• Observe flow
    • flow of people on the main access path
    • main traffic in the garden is over the pavement across the middle
    • watering at the front of the garden is easier than at the back due to having to carry water containers by hand
    • the garden is quite exposed to wind blowing across it, this leads to frostbite on plant leaves in winter
  • Observe communities
    • allotment association
    • my direct neighbors use more traditional methods of soil cultivation
    • the golf course at the back of the allotment
    • a bumble bee nest in an abandoned mouse hole
    • clusters of lice in some plants
  • Observe patterns
    • at the front is sunnier than at the back
    • at the front is more public than at the back
    • in 2019 we came every two days to water the garden
    • we prefer to go to the garden late in the evening when there are less people around
    • using 75cm beds with 45cm walkways in between is very convenient
  • Observe edge
    • chicken wire along the edge of the garden: no access to rabbits
    • entrance gate at the front
    • no gate at the back
    • access to the back by jumping across the fence with the neighbors and using the back door to their garden
  • Observe limits
    • watering is by hand and only at a very low volume
    • limited amount of fertility can be brought in from outside
  • Observe from stillness
    • the garden is a joy to observe: so many different insects, bugs, beetles, bees etc. around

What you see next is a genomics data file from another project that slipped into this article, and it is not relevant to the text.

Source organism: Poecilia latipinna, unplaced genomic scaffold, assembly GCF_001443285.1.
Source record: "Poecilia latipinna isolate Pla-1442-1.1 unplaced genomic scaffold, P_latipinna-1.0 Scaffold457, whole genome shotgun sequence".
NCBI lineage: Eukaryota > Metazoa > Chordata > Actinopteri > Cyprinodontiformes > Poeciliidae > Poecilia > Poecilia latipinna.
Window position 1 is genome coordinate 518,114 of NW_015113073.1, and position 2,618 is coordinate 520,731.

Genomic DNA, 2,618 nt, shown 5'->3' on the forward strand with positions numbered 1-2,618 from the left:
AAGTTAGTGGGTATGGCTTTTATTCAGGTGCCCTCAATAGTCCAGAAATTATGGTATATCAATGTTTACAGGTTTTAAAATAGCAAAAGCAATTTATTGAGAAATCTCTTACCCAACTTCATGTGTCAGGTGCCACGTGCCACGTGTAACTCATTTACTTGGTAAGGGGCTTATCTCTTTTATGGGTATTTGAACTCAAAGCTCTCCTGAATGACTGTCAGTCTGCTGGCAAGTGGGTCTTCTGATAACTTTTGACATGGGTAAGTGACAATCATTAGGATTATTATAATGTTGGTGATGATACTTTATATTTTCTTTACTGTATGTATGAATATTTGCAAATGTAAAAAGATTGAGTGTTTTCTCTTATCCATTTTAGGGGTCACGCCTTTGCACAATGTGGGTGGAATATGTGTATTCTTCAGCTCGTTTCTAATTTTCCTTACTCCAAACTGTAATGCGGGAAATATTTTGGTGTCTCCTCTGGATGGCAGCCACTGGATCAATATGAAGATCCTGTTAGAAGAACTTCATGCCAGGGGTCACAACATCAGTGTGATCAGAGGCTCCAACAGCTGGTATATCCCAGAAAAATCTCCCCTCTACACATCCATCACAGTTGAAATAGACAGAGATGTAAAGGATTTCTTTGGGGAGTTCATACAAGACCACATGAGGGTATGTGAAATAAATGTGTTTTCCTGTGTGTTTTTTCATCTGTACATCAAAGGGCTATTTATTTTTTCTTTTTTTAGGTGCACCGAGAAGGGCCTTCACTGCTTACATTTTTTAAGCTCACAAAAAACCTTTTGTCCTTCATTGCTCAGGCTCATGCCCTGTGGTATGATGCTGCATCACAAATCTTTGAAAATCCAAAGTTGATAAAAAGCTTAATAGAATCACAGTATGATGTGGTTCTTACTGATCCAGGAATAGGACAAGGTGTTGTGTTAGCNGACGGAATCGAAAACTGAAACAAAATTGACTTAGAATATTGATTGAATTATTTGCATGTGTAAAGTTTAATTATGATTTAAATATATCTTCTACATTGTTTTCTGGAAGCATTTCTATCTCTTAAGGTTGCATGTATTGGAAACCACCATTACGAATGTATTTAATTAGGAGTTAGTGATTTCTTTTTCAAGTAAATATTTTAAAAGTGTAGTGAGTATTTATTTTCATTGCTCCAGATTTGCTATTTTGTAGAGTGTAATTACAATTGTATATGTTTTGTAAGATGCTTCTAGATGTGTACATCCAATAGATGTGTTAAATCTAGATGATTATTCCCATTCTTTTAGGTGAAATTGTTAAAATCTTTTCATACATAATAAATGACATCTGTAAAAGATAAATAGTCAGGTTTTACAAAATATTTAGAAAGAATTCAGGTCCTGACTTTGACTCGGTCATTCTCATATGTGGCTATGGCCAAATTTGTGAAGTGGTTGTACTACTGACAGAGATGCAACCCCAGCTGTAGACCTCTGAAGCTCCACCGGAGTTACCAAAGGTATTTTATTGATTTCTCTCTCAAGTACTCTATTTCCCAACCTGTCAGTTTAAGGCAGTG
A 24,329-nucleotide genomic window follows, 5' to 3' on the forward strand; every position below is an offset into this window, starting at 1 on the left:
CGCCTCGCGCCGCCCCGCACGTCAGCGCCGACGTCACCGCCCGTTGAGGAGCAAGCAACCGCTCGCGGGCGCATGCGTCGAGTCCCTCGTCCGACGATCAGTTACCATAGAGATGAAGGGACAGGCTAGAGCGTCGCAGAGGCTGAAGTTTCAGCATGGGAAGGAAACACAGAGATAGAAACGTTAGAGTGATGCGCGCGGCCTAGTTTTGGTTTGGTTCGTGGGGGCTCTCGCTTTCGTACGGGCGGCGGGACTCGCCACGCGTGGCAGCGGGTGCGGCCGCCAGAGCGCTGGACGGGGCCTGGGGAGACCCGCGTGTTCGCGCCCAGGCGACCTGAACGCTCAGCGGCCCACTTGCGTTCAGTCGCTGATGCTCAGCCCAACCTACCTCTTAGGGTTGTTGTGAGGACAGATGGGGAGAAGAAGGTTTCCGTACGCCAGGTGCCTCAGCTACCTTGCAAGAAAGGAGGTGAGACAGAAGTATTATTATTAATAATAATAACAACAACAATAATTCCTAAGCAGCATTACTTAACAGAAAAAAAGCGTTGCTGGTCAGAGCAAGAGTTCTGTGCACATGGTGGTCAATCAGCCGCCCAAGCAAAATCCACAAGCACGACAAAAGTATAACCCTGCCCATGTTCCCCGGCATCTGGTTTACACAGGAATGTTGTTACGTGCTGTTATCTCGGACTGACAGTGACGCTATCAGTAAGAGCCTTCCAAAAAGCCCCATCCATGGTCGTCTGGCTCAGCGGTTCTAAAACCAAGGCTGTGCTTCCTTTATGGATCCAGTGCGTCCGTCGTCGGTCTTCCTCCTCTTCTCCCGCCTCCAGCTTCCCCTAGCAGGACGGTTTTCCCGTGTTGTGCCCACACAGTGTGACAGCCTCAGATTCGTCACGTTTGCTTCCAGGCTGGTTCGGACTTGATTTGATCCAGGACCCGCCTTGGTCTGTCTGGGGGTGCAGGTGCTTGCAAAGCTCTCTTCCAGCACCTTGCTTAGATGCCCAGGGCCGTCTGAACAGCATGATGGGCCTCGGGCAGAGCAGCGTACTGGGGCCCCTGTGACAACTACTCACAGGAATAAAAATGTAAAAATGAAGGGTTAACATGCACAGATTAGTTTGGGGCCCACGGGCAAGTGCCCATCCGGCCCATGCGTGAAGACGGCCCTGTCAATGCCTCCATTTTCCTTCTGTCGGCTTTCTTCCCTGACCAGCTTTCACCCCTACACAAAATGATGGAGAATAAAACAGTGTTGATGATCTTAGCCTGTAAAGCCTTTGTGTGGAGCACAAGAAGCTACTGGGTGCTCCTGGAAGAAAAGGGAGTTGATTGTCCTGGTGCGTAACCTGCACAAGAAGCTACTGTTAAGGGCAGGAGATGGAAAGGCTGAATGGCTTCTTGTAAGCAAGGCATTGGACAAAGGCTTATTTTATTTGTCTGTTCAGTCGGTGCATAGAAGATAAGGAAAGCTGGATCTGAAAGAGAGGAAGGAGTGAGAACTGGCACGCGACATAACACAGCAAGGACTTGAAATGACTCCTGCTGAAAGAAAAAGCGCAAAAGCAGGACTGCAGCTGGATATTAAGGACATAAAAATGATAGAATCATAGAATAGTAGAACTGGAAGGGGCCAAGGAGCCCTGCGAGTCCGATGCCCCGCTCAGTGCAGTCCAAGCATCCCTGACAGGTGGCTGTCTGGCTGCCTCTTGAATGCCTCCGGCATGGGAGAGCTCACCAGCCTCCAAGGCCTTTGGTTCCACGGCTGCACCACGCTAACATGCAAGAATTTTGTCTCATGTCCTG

• by letting annuals and bi-annuals go to flower
  • Observe past & future
    • when we started in 2019, I observed no insect activity in the garden. The soil looked dead.
    • I hope we can further enhance biodiversity in our garden
    • I hope we can inspire other people to try a different approach in their gardening

Apply Permaculture Ethics and Principles

Attitudinal principles

  • Multiple elements x multiple functions
    • greenhouse
      • for growing plants and
      • for sitting in chilly weather
      • for rain water harvesting from roof
    • paths between beds
      • for easy access to plant beds
      • to put weeded plants from the beds
      • covered with mulch to keep ground covered
      • to provide fertility and moisture to beds
  • Everything gardens
    • T.B.D.
  • The problem is the solution
    • T.B.D.
  • Yield is theoretically unlimited
    • T.B.D.
  • Work with nature
    • leave as many plants growing where they come up
    • note where plants like to grow and plant correspondingly the next year
    • mulch with what is naturally growing: chickweed, amaranth and knopkruid
    • find out what is already growing and edible
  • Minimum effort, maximum effect
    • check out community compost pile for discarded plants
    • use composted material under oak trees as mulch to add nutrients and mycillium
    • recover seeds from donated fruits and vegetables
    • put in self-seeders (annuals)
    • plant trees, shrubs and perennial vegetables
    • choose wild plants to attract solitary bees

Plan for Action

Implement

  • use knopkruid and amaranth as mulch
  • berry shrubs, fennel from Susanne
  • mint, citroenmelisse, rhubarb from Leo
  • asperges from Tjeerd
  • apple tree from neighbor and from baby boom project
  • tomatoes, chard, wolfberry, onion, pumpkin, potatoes, poppies, zinnia from previous tenant
  • gooseberry cuttings from communal compost pile (failed)
  • goudsbloem and mint from communal path
  • figs cuttings from Francesco (failed)
  • mulch small walkways with oak leaves

Planted 2019-02-23:

  • Phaseolus coccineus (runner bean / pronkboon of keverboon)
    • purple spotted bean
    • perennial vine (usually treated as annual)
    • Käferboon / Fuerbohne / Stiense pronkboon / Pronkboon paars gevlekt
    • plant distance 30-50 cm in a row, 120-140 cm between rows
    • vine can grow 3m or longer
    • plant on site, from half May 15 till end of June
    • harvest from 3rd week of August till first frost. Pods need to be harvested every week or no new pods will form
  • Borlotti bonen / Borlotti Lamon / Borlotti extra dik

Maintain

T.B.D.

Evaluate

T.B.D.